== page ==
was a bonus, had nothing to do with the message.  Now back to our regularly scheduled Sunday
morning message. 

And so worshipping God, offering your body to
Him will require a sacrifice.  Sometimes
it’s small.  Maybe it means being in
church instead of sleeping in or mowing the lawn.   

Maybe it means lifestyle choices.  I will do this thing and will not do that
thing.  Or perhaps there is a
relationship that drags you down and puts you in situations where you know as a
Christ follower you really shouldn’t be. 

Jesus was talking about situations like that
when he told his disciples in Matthew 5:29-30  If your right eye causes
you to sin, gouge it out and throw it away. It is better for you to lose one
part of your body than for your whole body to be thrown into hell.  And if
your right hand causes you to sin, cut it off and throw it away. It is better for
you to lose one part of your body than for your whole body to go into
hell. 

He was so serious about that statement that
he repeats it in Matthew 18:7-9  “Woe to the world
because of the things that cause people to sin! Such things must come, but woe to
the man through whom they come!  If your hand or your foot causes you to
sin cut it off and throw it away. It is better for you to enter life maimed or
crippled than to have two hands or two feet and be thrown into eternal fire.
 And if your eye causes you to sin, gouge it out and throw it away. It is
better for you to enter life with one eye than to have two eyes and be thrown
into the fire of hell.

Now, Jesus
didn’t poke anybody’s eye out or cut off anybody’s hand or feet.  He was talking about removing yourself from
situations and relationship that would cause you to be disobedient to what he
is calling you to do.

And there
are some of you here today who know exactly what I’m talking about.

Your sacrifice might be reflected in how you
use your volunteer hours.  Every one of
us has to decide for ourselves where we will give our time.  Because we only have so much time to give.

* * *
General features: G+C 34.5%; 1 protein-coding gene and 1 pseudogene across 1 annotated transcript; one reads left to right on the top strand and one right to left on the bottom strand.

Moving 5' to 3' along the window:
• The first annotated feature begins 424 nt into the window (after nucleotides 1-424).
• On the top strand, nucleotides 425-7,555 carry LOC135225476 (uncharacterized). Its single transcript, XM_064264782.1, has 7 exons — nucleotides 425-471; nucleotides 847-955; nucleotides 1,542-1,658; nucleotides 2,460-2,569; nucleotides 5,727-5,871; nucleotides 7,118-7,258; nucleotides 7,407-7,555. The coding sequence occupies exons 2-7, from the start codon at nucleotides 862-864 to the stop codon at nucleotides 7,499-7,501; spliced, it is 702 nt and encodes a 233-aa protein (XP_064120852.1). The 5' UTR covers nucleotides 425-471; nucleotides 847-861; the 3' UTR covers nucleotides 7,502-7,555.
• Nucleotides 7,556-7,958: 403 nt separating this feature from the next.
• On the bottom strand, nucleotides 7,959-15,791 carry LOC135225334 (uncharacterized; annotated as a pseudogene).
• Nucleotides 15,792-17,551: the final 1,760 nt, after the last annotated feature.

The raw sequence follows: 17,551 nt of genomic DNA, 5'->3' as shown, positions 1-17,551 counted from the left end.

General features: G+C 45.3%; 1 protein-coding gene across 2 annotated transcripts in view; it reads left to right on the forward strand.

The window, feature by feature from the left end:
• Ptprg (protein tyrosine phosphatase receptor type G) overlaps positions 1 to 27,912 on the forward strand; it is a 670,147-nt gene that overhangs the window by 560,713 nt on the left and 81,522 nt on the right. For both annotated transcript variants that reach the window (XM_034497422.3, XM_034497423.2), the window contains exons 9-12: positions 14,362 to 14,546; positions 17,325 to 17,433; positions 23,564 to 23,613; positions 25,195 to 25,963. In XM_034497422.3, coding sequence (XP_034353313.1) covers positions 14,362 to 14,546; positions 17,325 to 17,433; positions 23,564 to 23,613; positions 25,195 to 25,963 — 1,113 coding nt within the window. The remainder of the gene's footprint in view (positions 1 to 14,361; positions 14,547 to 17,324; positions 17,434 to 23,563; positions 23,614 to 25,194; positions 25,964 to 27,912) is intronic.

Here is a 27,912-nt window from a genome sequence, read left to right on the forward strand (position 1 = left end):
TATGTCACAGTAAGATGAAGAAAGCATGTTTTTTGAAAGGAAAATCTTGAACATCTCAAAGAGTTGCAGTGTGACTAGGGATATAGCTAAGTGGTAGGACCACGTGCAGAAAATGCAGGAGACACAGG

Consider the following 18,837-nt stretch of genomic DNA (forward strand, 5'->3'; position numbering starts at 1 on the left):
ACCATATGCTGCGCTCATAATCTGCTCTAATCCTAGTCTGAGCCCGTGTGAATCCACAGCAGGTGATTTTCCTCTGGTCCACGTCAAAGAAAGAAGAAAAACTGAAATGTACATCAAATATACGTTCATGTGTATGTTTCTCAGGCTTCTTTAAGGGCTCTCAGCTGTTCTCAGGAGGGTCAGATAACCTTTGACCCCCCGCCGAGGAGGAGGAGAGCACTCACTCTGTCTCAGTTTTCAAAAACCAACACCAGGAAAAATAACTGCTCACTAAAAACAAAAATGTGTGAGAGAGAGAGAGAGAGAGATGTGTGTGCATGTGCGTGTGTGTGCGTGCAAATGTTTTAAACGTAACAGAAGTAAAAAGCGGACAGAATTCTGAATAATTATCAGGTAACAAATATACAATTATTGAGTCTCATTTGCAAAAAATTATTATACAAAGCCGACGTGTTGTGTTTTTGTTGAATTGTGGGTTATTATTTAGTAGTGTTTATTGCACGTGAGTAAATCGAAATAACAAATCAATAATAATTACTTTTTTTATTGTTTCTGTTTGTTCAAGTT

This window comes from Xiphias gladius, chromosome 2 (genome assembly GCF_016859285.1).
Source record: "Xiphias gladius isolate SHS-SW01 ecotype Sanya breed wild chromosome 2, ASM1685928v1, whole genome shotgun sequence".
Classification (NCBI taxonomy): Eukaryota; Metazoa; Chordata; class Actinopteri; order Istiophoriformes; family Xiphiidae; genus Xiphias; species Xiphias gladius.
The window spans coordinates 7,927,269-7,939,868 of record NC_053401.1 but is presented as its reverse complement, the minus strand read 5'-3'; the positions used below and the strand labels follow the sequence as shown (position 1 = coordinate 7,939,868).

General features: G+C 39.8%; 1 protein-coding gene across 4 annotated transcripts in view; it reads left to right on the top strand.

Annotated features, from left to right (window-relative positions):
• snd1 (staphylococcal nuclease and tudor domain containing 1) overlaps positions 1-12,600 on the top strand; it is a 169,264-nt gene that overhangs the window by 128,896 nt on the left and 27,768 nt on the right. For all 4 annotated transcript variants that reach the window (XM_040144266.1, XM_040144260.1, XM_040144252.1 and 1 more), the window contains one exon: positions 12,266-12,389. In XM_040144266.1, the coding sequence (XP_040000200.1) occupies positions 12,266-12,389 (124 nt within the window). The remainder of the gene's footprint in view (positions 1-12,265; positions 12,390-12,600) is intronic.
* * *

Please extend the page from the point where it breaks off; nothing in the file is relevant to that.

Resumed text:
It is reflected in our giving, because I
understand that when you choose to give to God’s work you are choosing to not
use that money somewhere else. 

But ultimately those decisions are life
changing decisions because when they come together they are saying “I will put
God first in my life.  Before my family,
before my career, before my recreation, before habits.”  And that’s not easy, and that’s probably why
Jesus said in Matthew
10:38
If you refuse to take up your cross
and follow me, you are not worthy of being mine. 

Because Jesus knew that what he was asking of
us wouldn’t be easy, he knew that it would cost something, he knew that it
would require a sacrifice.  If it doesn’t
cost something, then it’s not a sacrifice. 

It’s been forty-five years since Wilbur Reese
wrote these words, inflation has probably increased the price but the sentiment
is still the same.

Three Dollars Worth of God

I
would like to buy $3 worth of God, please.
Not enough to explode my soul or disturb my sleep,
but just enough to equal a cup of warm milk
or a snooze in the sunshine.



I
don’t want enough of God to make me love a black man
or
pick beets with a migrant.
I want ecstasy, not transformation.
I want warmth of the womb, not a new birth.



I
want a pound of the Eternal in a paper sack.
I would like to buy $3 worth of God, please.

I don’t think that’s what God was asking for
when he asked us to be a living sacrifice.

What is it that you are giving up?  How are you making yourself a living
sacrifice today?